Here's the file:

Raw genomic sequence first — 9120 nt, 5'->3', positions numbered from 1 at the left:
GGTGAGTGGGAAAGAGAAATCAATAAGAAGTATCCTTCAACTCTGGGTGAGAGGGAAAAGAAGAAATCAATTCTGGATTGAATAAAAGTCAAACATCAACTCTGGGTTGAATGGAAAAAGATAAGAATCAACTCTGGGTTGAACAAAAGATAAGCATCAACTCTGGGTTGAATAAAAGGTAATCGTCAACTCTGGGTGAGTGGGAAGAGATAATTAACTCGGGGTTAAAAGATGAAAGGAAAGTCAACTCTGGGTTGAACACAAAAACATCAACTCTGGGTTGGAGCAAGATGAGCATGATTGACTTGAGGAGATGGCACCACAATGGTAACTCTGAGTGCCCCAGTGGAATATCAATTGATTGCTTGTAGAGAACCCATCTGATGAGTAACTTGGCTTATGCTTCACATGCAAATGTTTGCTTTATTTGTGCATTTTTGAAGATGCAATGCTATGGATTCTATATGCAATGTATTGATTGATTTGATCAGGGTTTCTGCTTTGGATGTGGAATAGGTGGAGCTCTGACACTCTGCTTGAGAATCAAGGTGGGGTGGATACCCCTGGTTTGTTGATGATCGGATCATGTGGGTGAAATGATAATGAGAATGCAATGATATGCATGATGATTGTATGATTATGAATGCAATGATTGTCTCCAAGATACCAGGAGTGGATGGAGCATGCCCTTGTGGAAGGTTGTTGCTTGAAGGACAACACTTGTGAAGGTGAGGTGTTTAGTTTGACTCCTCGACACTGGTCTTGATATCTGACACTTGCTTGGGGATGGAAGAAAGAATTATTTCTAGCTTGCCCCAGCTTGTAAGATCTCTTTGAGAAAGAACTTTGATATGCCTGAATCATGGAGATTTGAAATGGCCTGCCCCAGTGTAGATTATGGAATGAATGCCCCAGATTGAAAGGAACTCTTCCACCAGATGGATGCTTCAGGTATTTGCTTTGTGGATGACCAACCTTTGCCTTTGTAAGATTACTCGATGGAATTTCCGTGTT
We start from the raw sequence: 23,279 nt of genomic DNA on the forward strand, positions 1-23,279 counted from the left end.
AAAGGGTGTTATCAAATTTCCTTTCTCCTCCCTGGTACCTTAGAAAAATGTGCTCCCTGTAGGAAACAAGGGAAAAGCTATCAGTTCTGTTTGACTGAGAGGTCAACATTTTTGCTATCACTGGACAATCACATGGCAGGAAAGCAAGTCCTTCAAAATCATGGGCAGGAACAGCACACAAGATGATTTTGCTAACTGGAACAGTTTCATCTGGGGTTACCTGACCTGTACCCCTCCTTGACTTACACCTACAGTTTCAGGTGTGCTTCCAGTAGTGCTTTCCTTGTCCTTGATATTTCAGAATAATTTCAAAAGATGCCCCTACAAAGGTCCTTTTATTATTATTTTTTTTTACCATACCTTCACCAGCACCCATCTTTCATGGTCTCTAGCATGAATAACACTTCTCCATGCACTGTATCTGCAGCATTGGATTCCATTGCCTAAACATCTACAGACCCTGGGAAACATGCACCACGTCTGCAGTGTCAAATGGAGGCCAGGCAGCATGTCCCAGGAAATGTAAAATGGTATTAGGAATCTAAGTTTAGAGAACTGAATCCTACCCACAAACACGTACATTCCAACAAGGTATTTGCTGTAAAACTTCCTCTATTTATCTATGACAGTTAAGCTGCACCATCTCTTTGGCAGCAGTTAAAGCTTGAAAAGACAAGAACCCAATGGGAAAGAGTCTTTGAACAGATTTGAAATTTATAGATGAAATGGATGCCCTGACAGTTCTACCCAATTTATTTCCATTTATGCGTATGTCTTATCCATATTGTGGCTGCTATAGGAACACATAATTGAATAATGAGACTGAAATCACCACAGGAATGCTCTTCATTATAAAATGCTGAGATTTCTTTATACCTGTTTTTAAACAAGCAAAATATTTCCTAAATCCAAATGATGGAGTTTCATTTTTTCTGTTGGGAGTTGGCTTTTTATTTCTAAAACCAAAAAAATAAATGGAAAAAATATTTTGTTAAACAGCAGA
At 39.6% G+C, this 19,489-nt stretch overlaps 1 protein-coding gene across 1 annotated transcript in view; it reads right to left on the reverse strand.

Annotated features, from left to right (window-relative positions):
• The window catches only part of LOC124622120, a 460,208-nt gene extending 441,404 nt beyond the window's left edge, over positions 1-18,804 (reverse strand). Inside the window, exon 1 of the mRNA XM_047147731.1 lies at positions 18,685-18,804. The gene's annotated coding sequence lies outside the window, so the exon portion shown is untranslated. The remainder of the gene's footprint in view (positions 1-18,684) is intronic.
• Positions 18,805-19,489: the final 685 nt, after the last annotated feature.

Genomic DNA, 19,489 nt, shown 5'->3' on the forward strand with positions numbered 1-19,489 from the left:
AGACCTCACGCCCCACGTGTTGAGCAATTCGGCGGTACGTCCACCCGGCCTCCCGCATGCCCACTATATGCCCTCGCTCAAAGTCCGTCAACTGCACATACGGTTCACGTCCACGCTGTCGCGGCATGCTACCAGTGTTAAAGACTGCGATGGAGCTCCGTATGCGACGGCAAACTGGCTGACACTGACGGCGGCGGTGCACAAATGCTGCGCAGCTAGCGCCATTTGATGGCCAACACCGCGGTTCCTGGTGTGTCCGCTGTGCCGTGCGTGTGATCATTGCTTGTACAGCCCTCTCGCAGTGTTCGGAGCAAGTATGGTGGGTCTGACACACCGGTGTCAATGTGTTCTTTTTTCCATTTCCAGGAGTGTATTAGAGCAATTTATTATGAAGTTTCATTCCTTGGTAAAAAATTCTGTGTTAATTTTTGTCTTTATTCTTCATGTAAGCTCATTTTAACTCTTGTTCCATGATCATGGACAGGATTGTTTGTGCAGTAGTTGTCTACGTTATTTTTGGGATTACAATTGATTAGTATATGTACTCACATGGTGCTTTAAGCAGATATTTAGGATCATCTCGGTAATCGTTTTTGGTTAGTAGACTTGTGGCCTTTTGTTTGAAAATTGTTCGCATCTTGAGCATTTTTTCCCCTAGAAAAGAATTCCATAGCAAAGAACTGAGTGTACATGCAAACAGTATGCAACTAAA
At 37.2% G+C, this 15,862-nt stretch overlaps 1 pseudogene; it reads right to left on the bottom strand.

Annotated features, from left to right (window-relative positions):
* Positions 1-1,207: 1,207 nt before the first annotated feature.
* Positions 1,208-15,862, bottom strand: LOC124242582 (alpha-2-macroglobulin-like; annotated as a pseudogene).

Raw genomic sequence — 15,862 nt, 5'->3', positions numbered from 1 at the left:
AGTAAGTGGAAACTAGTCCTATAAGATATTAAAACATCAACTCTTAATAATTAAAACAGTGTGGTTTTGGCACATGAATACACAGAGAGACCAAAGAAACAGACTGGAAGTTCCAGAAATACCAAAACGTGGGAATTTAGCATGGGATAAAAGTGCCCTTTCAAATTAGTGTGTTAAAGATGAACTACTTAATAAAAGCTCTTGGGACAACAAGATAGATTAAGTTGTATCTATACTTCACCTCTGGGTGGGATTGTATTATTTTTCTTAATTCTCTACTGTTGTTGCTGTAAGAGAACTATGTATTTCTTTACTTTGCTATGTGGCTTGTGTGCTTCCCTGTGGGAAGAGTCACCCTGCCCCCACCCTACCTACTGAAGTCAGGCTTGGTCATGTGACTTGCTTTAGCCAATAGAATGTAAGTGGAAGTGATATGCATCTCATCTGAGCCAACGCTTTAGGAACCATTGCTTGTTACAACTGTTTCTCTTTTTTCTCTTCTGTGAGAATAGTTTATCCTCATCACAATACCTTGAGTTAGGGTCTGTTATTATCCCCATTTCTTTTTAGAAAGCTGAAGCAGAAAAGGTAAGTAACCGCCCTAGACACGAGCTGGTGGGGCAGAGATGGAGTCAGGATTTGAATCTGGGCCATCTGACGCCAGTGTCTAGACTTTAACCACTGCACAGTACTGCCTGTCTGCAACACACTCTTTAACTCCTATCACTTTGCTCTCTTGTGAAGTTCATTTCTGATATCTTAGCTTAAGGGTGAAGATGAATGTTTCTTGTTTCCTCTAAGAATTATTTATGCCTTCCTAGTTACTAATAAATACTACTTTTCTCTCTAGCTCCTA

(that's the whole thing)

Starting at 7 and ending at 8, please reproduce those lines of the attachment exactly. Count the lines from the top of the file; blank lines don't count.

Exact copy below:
• The window catches only part of LOC124622120, a 460,208-nt gene extending 441,404 nt beyond the window's left edge, over positions 1-18,804 (reverse strand). Inside the window, exon 1 of the mRNA XM_047147731.1 lies at positions 18,685-18,804. The gene's annotated coding sequence lies outside the window, so the exon portion shown is untranslated. The remainder of the gene's footprint in view (positions 1-18,684) is intronic.
• Positions 18,805-19,489: the final 685 nt, after the last annotated feature.